An understanding of motivation can help a manager be more successful, both personally and leading a team. Motivation can make the difference between outstanding performance and mediocre results, but motivation is elusive. A successful manager knows that simply insisting that the team ‘be motivated’ just doesn’t work.
Good managers know that people are motivated by different things at different times depending on an individual’s current situation. Good managers also understand that motivation is closely tied to people’s needs, as explained by Abraham Maslow’s ‘Hierarchy of Needs’, where fulfilling physical needs such as food and warmth takes priority over intellectual needs such as achievement.
The different levels of need are (in priority order):
The key points for a manager are that people are motivated to meet lower level needs first, before higher needs and that understanding an individual’s current situation and needs, will give insight into what will motivate that person.
For example, explaining to a team why their efforts are appreciated is a good motivator, unless they’re sat freezing in their coats because the heating has broken and the coffee machine has stopped working. The physical needs must be met first.
Motivation is personal and individual and the best a manager can do is understand what motivates a person and help to provide a motivating environment. This isn’t easy. A motivating environment for one person may not be for another. Individuals have different reasons for being at work, they like to work in different ways, they enjoy different environments and these change over time.
All managers, either managing a team of direct reports, or project managers matrix-managing dispersed teams, or small business owners juggling a number of suppliers, can benefit from taking time to consider the needs and motivation of their team. Linking the required results to an individual’s needs will result in a more motivated team.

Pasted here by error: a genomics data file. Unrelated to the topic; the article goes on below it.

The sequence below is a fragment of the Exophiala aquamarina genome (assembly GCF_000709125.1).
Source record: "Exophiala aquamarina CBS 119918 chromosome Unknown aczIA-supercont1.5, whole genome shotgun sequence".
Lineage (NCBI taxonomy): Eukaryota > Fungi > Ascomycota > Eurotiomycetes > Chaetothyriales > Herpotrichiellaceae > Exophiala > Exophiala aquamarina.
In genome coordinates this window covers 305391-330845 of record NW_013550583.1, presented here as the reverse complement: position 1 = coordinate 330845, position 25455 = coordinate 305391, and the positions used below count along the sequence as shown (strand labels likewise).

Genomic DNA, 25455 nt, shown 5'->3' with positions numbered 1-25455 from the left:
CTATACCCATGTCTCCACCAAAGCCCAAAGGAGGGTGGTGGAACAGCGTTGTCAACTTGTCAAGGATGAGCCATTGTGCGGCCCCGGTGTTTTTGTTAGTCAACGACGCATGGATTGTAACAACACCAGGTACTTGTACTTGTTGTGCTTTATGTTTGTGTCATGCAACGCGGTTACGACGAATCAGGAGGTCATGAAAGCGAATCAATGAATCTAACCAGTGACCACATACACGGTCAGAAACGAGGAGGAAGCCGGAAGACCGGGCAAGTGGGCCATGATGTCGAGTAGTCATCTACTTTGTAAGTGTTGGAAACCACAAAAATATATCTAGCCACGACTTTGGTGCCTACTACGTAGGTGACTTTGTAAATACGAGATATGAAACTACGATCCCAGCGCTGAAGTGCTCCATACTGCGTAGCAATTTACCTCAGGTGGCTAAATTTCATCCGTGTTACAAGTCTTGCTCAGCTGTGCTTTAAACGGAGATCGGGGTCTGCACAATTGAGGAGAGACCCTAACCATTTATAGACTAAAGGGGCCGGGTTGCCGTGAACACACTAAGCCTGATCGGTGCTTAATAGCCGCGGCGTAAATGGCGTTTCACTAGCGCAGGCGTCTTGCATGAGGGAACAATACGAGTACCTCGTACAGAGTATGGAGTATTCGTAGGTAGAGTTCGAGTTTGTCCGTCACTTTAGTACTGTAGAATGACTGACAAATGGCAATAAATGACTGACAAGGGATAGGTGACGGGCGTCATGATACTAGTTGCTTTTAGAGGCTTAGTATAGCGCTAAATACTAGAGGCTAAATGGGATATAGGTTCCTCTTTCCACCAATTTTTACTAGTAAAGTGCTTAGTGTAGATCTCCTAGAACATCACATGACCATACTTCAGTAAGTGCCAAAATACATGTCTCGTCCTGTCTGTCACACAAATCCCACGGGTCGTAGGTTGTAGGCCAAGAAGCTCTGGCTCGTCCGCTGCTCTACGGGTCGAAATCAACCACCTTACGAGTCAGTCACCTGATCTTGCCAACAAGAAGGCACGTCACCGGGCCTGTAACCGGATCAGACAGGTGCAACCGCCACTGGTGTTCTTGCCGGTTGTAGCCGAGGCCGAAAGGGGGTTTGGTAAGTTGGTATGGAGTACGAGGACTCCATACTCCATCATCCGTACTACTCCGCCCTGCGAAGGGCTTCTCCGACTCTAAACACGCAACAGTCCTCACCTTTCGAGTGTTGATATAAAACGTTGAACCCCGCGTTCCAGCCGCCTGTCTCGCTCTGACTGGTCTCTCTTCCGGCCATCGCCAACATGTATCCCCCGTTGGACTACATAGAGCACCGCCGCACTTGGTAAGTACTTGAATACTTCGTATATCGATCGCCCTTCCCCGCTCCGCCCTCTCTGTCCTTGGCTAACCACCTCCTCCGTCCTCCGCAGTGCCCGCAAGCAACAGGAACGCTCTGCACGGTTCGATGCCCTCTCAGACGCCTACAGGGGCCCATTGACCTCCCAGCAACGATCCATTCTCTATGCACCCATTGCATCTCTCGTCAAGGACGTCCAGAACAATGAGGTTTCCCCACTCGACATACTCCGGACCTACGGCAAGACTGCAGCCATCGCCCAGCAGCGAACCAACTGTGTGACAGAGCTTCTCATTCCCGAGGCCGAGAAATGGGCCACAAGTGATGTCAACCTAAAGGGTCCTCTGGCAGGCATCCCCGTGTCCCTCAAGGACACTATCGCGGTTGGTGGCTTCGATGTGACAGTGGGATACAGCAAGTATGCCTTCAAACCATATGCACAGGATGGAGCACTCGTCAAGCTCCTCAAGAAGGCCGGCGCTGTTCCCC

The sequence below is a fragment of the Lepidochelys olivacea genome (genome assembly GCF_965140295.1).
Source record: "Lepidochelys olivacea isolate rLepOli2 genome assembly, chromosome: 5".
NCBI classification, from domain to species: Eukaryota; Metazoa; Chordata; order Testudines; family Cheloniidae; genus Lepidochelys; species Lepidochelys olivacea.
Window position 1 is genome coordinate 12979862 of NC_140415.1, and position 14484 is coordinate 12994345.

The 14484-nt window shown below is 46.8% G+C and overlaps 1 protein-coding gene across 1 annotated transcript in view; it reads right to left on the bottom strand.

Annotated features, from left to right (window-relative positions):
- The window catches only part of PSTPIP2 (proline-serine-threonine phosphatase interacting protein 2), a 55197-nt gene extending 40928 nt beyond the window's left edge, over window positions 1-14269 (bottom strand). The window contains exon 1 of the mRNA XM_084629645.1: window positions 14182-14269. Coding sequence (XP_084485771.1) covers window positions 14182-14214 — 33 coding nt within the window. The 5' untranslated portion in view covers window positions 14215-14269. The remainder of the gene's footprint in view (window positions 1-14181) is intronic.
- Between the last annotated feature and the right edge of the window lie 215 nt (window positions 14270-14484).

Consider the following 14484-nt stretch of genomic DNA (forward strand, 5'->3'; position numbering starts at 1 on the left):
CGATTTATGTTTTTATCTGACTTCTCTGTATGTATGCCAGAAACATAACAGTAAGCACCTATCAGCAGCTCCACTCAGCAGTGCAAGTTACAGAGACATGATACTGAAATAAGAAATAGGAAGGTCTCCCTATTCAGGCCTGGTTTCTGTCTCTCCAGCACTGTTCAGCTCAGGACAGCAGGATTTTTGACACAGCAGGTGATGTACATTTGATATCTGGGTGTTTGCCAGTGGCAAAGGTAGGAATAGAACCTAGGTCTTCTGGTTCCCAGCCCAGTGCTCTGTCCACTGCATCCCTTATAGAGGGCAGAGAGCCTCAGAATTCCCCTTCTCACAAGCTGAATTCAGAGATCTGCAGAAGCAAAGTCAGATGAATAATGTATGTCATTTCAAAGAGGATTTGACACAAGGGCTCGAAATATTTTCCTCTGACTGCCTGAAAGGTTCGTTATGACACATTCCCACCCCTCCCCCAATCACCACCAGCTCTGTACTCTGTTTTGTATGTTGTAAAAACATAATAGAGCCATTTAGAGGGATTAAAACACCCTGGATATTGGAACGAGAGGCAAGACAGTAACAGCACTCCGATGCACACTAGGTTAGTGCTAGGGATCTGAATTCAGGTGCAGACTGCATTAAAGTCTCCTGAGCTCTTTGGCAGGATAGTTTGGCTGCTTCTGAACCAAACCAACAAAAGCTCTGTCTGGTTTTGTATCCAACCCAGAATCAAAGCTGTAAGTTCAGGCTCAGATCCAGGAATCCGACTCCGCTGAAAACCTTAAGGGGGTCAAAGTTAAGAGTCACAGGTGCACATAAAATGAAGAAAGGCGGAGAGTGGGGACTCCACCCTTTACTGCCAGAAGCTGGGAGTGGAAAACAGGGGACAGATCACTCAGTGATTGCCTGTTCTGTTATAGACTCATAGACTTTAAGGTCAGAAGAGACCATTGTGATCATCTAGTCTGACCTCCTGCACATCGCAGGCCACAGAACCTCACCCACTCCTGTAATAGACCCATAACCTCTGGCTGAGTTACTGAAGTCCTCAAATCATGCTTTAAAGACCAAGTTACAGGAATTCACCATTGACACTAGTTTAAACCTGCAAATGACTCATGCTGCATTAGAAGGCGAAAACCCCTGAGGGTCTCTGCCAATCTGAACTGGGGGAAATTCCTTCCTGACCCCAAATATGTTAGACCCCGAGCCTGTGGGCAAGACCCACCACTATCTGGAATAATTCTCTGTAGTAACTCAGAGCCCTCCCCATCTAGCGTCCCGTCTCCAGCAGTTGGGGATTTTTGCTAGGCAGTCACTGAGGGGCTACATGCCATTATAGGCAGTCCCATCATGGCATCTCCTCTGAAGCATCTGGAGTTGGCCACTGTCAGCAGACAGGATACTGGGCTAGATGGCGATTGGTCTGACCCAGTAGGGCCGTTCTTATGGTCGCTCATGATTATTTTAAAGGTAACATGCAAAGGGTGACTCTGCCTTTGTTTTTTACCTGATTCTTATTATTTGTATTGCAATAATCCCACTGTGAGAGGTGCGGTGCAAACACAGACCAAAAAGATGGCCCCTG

Three Steps to Ensure Motivation
Managers can follow these three steps to ensure people are motivated:
Step 1 – Consider Individual Motivation
Managers can find out what motivates each person by asking what individuals enjoy and hate about the job they do, as well as remembering who volunteers for which tasks and always listening carefully to discover an individual’s true interests.
For example, a team member who always produces good reports may enjoy both writing and the sense of achievement that comes with finishing a document.
Step 2 – Match People to Tasks
There is always work to do and it’s the manager’s job to work out what needs to be done and who should be doing what. Good managers know what skills and aptitudes are needed to complete all the different tasks and then match the people to the tasks based on what motivates each person.
For example, if a task is almost complete and needs some final effort to finish, then the team member who enjoys a sense of achievement from finishing a document could be well suited to this task. The motivation comes from finishing the task, not necessarily skill in writing.
Step 3 – Tie Performance to Goals
Finally, the best managers help people to see how their personal performance ties into organizational goals and how completing specific tasks will help them achieve their own goals too.
For example, if a task needs finishing and a presentation on the outcomes must be given, then this could help a team member to achieve a personal goal to present information in ways other than written reports.
Motivated people will happily spend time performing tasks: it’s not hard work, it’s enjoyable and it’s effortless. Good managers know motivated teams perform better and when the team is performing then so is the manager.